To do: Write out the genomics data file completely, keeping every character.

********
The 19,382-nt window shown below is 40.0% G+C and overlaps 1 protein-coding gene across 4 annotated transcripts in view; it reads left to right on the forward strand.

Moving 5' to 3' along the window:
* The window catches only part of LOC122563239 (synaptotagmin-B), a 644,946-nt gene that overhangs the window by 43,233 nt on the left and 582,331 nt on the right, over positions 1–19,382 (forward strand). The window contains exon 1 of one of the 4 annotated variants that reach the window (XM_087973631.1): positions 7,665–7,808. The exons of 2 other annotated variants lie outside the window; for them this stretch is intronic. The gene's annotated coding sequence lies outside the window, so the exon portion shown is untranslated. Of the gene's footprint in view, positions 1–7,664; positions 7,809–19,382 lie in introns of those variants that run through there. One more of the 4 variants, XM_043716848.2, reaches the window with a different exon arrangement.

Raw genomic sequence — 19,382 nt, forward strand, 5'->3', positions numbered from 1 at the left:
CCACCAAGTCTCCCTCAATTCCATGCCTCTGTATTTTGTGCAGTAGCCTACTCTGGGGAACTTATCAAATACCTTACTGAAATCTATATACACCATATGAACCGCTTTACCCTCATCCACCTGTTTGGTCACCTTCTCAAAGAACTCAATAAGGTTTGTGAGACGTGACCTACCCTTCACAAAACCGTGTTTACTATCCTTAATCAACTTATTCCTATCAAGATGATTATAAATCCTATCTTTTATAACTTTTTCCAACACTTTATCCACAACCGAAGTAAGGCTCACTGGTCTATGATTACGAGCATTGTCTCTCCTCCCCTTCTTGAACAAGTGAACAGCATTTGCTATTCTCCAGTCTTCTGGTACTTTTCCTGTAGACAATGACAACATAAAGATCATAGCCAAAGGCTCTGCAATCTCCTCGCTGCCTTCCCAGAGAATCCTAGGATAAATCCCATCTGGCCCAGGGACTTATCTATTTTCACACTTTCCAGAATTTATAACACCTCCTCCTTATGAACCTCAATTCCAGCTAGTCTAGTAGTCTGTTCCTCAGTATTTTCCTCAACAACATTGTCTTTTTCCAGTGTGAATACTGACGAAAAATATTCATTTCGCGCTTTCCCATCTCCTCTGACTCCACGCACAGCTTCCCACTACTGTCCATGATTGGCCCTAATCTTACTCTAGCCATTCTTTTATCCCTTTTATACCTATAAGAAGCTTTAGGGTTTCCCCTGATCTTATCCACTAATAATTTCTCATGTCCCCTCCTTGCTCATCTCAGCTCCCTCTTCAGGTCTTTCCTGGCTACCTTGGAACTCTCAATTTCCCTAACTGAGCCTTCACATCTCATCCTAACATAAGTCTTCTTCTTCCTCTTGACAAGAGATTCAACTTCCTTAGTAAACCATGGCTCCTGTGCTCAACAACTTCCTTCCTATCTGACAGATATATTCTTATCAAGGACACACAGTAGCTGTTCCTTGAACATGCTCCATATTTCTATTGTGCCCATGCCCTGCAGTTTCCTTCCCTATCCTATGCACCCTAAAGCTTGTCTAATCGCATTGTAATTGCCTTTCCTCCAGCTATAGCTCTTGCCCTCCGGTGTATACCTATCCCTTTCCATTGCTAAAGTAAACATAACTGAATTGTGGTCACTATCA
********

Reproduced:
The 19,382-nt window shown below is 40.0% G+C and overlaps 1 protein-coding gene across 4 annotated transcripts in view; it reads left to right on the forward strand.

Moving 5' to 3' along the window:
* The window catches only part of LOC122563239 (synaptotagmin-B), a 644,946-nt gene that overhangs the window by 43,233 nt on the left and 582,331 nt on the right, over positions 1–19,382 (forward strand). The window contains exon 1 of one of the 4 annotated variants that reach the window (XM_087973631.1): positions 7,665–7,808. The exons of 2 other annotated variants lie outside the window; for them this stretch is intronic. The gene's annotated coding sequence lies outside the window, so the exon portion shown is untranslated. Of the gene's footprint in view, positions 1–7,664; positions 7,809–19,382 lie in introns of those variants that run through there. One more of the 4 variants, XM_043716848.2, reaches the window with a different exon arrangement.

Raw genomic sequence — 19,382 nt, forward strand, 5'->3', positions numbered from 1 at the left:
CCACCAAGTCTCCCTCAATTCCATGCCTCTGTATTTTGTGCAGTAGCCTACTCTGGGGAACTTATCAAATACCTTACTGAAATCTATATACACCATATGAACCGCTTTACCCTCATCCACCTGTTTGGTCACCTTCTCAAAGAACTCAATAAGGTTTGTGAGACGTGACCTACCCTTCACAAAACCGTGTTTACTATCCTTAATCAACTTATTCCTATCAAGATGATTATAAATCCTATCTTTTATAACTTTTTCCAACACTTTATCCACAACCGAAGTAAGGCTCACTGGTCTATGATTACGAGCATTGTCTCTCCTCCCCTTCTTGAACAAGTGAACAGCATTTGCTATTCTCCAGTCTTCTGGTACTTTTCCTGTAGACAATGACAACATAAAGATCATAGCCAAAGGCTCTGCAATCTCCTCGCTGCCTTCCCAGAGAATCCTAGGATAAATCCCATCTGGCCCAGGGACTTATCTATTTTCACACTTTCCAGAATTTATAACACCTCCTCCTTATGAACCTCAATTCCAGCTAGTCTAGTAGTCTGTTCCTCAGTATTTTCCTCAACAACATTGTCTTTTTCCAGTGTGAATACTGACGAAAAATATTCATTTCGCGCTTTCCCATCTCCTCTGACTCCACGCACAGCTTCCCACTACTGTCCATGATTGGCCCTAATCTTACTCTAGCCATTCTTTTATCCCTTTTATACCTATAAGAAGCTTTAGGGTTTCCCCTGATCTTATCCACTAATAATTTCTCATGTCCCCTCCTTGCTCATCTCAGCTCCCTCTTCAGGTCTTTCCTGGCTACCTTGGAACTCTCAATTTCCCTAACTGAGCCTTCACATCTCATCCTAACATAAGTCTTCTTCTTCCTCTTGACAAGAGATTCAACTTCCTTAGTAAACCATGGCTCCTGTGCTCAACAACTTCCTTCCTATCTGACAGATATATTCTTATCAAGGACACACAGTAGCTGTTCCTTGAACATGCTCCATATTTCTATTGTGCCCATGCCCTGCAGTTTCCTTCCCTATCCTATGCACCCTAAAGCTTGTCTAATCGCATTGTAATTGCCTTTCCTCCAGCTATAGCTCTTGCCCTCCGGTGTATACCTATCCCTTTCCATTGCTAAAGTAAACATAACTGAATTGTGGTCACTATCA